«Non.magazine is a Spanish-based fashion magazine with the vision of becoming an international reference platform for fashion and culture. In our magazine, we are passionate about exploring the multiple layers of fashion and understanding it as an artistic and cultural expression that goes beyond trends and stereotypes. Our content is a mix of fashion, photography, art, and culture that reflects the creativity and talent of the moment


Loewe’s Latest Men’s Fashion Show: A Meditation on Celebrity Worship, Internet’s Leveling Effect, and Artistic Collaboration

Loewe’s recent men’s fashion show unfolded as a meditation on the cult of celebrity, the leveling impact of the internet, and a brilliant collaboration with Los Angeles-based artist Richard Hawkins. The runway, set within the quarters of the Garde Républicaine near the Seine, resembled a celebrity cathedral—a vast white space with towering Gothic windows housing multimedia art installations. These combined Renaissance religious paintings, gay «soft porn,» and appearances by Loewe ambassadors.

The atmosphere resembled a congregation of famous personalities, with brand enthusiasts like Jamie Dornan and Josh O’Connor capturing selfies throughout the venue, as if just waking up to their fame.

Loewe’s creative director, Jonathan Anderson, pondered the implications of the 360-degree reach of social media on the future of fashion. «Now that the networks have gone 360, what does that mean for the future of fashion? I like the idea of iconography: using the mobile to take photos and validate oneself,» expressed Anderson amidst a crowd of fashion critics armed with iPhones.

Anderson’s intentions were foreshadowed by the invitation—a canvas collage by Hawkins, mirroring characters and tones seen in the grand exhibition altarpiece and faux stained glass windows.

The runway showcased Hawkins’ collages on jogger pants, floor-length tunics, chenille robes, and weekend bags adorned with orange and blue horsehair. Opening looks featured models wearing scarves, sneakers, and bare legs, boldly presented in lime green or bright orange.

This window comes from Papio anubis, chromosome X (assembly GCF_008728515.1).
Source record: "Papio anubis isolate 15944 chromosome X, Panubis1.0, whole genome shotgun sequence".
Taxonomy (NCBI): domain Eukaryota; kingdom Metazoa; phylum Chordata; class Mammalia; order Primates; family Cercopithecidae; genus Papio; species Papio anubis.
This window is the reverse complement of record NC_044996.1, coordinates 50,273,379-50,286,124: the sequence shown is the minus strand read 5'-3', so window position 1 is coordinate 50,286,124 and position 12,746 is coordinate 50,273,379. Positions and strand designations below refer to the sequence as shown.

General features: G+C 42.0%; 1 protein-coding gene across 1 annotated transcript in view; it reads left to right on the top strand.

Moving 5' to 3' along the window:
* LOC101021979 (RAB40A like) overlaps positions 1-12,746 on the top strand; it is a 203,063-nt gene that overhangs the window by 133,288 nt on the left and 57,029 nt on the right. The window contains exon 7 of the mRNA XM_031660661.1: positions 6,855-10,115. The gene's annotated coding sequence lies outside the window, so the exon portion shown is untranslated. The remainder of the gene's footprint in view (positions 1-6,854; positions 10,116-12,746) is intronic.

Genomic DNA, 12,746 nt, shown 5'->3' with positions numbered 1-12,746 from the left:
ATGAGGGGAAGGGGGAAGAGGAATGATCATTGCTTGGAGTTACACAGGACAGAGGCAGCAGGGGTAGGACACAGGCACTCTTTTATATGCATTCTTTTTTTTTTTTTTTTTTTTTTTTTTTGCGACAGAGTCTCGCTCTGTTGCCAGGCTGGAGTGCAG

The collection seamlessly blended eye-catching gingham check shirts over giant cargo pants. Loewe’s signature raw suede made appearances in coats dyed in beige and tobacco tones, as seen on filmmaker Luca Guadagnino. The show concluded with hyper-deconstructed coats merging elements of trench coats, spy coats, and tunics.

In the cool front row, Nicholas Hoult joined Zayn Malik beneath the faux windows—a juxtaposition of the sacred and the profane, the kitsch and the perverse.

The soundtrack, featuring Guns N’ Roses’ classic anthem «Wanted Dead or Alive,» boomed through the speakers, followed by «The Magnificent Seven» score and a recording of a celebrity TV show discussing Sean Penn.

Jonathan Anderson emphasized his admiration for Hawkins’ work, praising his sense of humor and collage of media. «Fashion’s goal is to predict the future but also reinterpret norms through deception,» concluded Anderson after presenting the most suggestive show of the 13 days of the international men’s fashion season.

Loewe continues to make headlines with each collection. In this instance, Jonathan Anderson raises uncomfortable questions about our relationship with the internet and desire. The set serves as an altar, taking inspiration from José Pérez de Rozas’ window designs for the Spanish house, projecting video collages by Richard Hawkins. The provocatively clear message asks: What do we worship today? Anderson’s answer lies in the obsessively stored images that consume our hours—an exploration reflected in Hawkins’ patchwork, intarsias, and prints adorning sweaters, pants, bags, and jewelry. The flattened reality is a focal point of the collection, apparent in styles that appear as multiple layers but are, in fact, a single layer—perfect for a social media snapshot. Pants come with included socks and shoes, an unusual yet discreet gesture in Loewe’s thought-provoking collection.

words: @annaamaso